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My task is to filter some data from perl script with external utility (the addr2line). The data size is quite large. I need to print a lot of data to stdin of program and read a lot of data back (from stdout of program into my script).

Now I do this with IPC::Open2, but I don't mix reading and writing. Is this legal? Will Open2 buffer any size of data in pipe?

My code:

my $cmd="addr2line -e $prog_name ";
use IPC::Open2;
local (*Reader, *Writer);
my $pid = open2(\*Reader, \*Writer, $cmd);
for(@requests) {  # this array is HUGE, 100s of thousands of entries
    print Writer "$_\n";
}
close Writer;  
for(@requests) {
    $function_name = <Reader>;
    $filesource = <Reader>;
   #... store ..
}
close Reader;
waitpid($pid,0);
share|improve this question
    
Good news. You can mix writing a line and reading of two lines because addr2line does "fgets(stdin)" and "fprintf;fprintf;fflush(stdout);" – osgx Sep 3 '11 at 0:05
up vote 3 down vote accepted

Yes, you will run into buffer capacity constraints the way your program is written. Your input buffer (Reader) will fill up and block execution of your external program.

Mixing reading and writing would help, as you would be emptying the input buffer at about the same rate that the external program is filling it.

Another thing that would help is using files for interprocess communication instead of pipes or sockets (as IPC::Open2 does). Then you would be limited only by the amount of free disk space. You could do it yourself, though Forks::Super uses files for IPC by default.

use Forks::Super 'open2';

...
my ($Reader,$Writer,$pid) = open2(@command);
for (@requests) { print $Writer "$_\n" }
close $Writer;
for (@requests) { ... read ... }
close $Reader;
waitpid $pid,0;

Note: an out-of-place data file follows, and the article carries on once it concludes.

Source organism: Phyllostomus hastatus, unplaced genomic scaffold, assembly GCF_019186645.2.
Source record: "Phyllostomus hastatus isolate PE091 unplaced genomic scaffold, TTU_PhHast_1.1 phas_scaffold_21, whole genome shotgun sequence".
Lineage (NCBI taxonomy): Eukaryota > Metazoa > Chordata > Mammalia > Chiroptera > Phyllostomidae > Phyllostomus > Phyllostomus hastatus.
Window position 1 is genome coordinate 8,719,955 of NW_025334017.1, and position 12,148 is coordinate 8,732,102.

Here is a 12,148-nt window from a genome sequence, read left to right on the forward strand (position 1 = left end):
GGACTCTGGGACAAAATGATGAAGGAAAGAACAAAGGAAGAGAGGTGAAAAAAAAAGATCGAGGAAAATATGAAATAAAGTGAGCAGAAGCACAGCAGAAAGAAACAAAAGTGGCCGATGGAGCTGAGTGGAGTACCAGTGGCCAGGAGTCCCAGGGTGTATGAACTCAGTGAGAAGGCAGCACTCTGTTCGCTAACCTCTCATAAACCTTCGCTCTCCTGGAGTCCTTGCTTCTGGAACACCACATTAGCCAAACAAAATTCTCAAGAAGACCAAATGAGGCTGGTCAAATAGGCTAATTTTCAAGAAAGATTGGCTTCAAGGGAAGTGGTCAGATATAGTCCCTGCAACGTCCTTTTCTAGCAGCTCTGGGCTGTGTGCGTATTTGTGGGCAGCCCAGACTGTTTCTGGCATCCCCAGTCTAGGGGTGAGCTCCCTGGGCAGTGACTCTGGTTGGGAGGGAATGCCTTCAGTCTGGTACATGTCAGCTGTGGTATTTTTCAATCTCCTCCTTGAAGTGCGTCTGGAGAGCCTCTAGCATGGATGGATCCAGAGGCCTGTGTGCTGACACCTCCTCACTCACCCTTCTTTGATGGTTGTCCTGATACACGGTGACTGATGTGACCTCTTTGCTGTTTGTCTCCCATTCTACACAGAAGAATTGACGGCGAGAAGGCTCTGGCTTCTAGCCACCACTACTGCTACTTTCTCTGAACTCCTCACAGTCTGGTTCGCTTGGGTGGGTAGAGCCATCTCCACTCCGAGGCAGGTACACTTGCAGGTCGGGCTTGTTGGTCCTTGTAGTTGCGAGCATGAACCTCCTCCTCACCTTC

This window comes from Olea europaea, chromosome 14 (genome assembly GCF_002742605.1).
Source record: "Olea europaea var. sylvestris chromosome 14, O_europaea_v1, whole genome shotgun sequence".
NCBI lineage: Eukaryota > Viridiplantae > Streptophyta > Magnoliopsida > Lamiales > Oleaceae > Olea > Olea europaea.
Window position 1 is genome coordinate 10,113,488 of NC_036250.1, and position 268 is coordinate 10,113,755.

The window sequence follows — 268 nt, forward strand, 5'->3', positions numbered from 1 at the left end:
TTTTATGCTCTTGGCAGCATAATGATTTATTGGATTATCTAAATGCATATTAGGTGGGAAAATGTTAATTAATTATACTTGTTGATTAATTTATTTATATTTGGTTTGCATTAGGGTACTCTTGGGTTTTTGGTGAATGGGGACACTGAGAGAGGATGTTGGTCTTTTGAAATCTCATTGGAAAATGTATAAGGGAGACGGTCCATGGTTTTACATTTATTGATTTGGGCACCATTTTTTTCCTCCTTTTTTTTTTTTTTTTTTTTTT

share|improve this answer
    
Is Fork::Super standard or it is CPAN? The program is addr2line from binutils – osgx Sep 2 '11 at 17:21
    
Mixing reading and writing helps, because addr2line is designed to works with pipes. It flushes its output for every input line. And it does fgets in loop to read the input. – osgx Sep 3 '11 at 18:02

Pipes have limited sizes. Your approach will deadlock

  Parent                 Child
  ------                 -----
  ...                    ...
                         Wait for data in Writer
  Put data in Writer
                         Read data from Writer
                         Put data in Reader
                         Wait for data in Writer
  Put data in Writer
                         Read data from Writer
                         Put data in Reader
                           => Blocks cause Reader is full
  Put data in Writer
  Put data in Writer
  ...
  Put data in Writer
  Put data in Writer
    => Blocks cause Writer is full

One possible solution:

use strict;
use warnings;
use threads;
use IPC::Open2 qw( open2 );

my @cmd = ("addr2line", "-e", $prog_name);

local (*Reader, *Writer);
my $pid = open2(\*Reader, \*Writer, @cmd);

my $thread = async {
   for (;;) {
       $function_name = <Reader>;
       last if !defined($function_name);
       $filesource = <Reader>;
       #... store ..
   }

   close Reader;
};

{
   my @requests = ...;

   for(@requests) {  # this array is HUGE, 100s of thousands of entries
      print Writer "$_\n";
   }

   close Writer;
}

$thread->join();
waitpid($pid, 0);

Alternatively, IPC::Run has tools that will make this easy too.

The unixy way would be to use IO::Select, but that's a real pain.

share|improve this answer
    
$thread = async - what minimal perl version is needed to do this? – osgx Sep 2 '11 at 20:20
1  
@osgx, 5.6, I think? You need a threaded build of Perl, though. – ikegami Sep 2 '11 at 20:22
    
Looks right. How can I test if my perl build is threaded or not? – osgx Sep 2 '11 at 20:25
1  
@osgx, perl -v will tell you, e.g. i686-linux-thread-multi – ikegami Sep 2 '11 at 20:56
    
When I try "perl -e 'use threads; $thr = async {print "123";};'" - it says: "(The 'useithreads' configuration option hasn't been used.)" – osgx Sep 3 '11 at 0:01

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